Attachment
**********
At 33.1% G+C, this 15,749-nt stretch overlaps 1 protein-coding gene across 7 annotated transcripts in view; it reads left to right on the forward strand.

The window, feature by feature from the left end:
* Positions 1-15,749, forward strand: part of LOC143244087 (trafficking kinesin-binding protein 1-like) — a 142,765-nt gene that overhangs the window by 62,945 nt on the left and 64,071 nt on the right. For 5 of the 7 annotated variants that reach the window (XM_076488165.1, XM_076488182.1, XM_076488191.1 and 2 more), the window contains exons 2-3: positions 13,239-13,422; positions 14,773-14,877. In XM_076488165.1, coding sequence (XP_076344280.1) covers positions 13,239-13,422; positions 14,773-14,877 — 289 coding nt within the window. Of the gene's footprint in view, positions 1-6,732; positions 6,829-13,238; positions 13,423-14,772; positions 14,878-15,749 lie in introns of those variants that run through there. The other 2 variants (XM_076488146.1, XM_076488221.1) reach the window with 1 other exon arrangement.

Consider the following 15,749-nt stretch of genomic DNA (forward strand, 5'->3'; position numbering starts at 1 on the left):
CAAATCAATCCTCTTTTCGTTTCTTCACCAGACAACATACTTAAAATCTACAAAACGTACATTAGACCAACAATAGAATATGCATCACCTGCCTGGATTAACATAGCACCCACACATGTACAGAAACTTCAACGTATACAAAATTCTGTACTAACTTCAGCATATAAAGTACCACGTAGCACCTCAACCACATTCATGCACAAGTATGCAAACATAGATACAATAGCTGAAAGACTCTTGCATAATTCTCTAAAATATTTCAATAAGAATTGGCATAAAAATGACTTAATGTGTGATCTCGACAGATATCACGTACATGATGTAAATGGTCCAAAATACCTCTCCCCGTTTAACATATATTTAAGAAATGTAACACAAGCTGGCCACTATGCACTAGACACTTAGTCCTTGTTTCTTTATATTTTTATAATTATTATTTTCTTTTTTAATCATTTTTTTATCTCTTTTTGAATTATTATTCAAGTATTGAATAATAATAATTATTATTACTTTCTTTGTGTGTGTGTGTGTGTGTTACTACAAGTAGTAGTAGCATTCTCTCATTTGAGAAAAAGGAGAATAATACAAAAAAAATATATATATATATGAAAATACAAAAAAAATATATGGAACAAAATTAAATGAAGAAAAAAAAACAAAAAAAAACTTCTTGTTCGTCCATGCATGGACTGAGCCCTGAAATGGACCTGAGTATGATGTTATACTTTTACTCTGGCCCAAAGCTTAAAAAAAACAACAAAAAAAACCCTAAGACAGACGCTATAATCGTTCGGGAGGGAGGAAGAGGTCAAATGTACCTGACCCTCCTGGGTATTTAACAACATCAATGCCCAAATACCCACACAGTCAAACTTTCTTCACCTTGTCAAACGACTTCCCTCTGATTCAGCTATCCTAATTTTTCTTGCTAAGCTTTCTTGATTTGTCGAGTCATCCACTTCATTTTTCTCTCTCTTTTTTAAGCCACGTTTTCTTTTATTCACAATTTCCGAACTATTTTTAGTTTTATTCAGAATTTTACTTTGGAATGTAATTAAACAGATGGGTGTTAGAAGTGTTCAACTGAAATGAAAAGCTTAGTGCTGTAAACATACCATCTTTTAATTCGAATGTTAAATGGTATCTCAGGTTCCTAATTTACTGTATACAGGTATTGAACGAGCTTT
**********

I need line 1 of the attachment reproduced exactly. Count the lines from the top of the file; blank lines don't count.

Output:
At 33.1% G+C, this 15,749-nt stretch overlaps 1 protein-coding gene across 7 annotated transcripts in view; it reads left to right on the forward strand.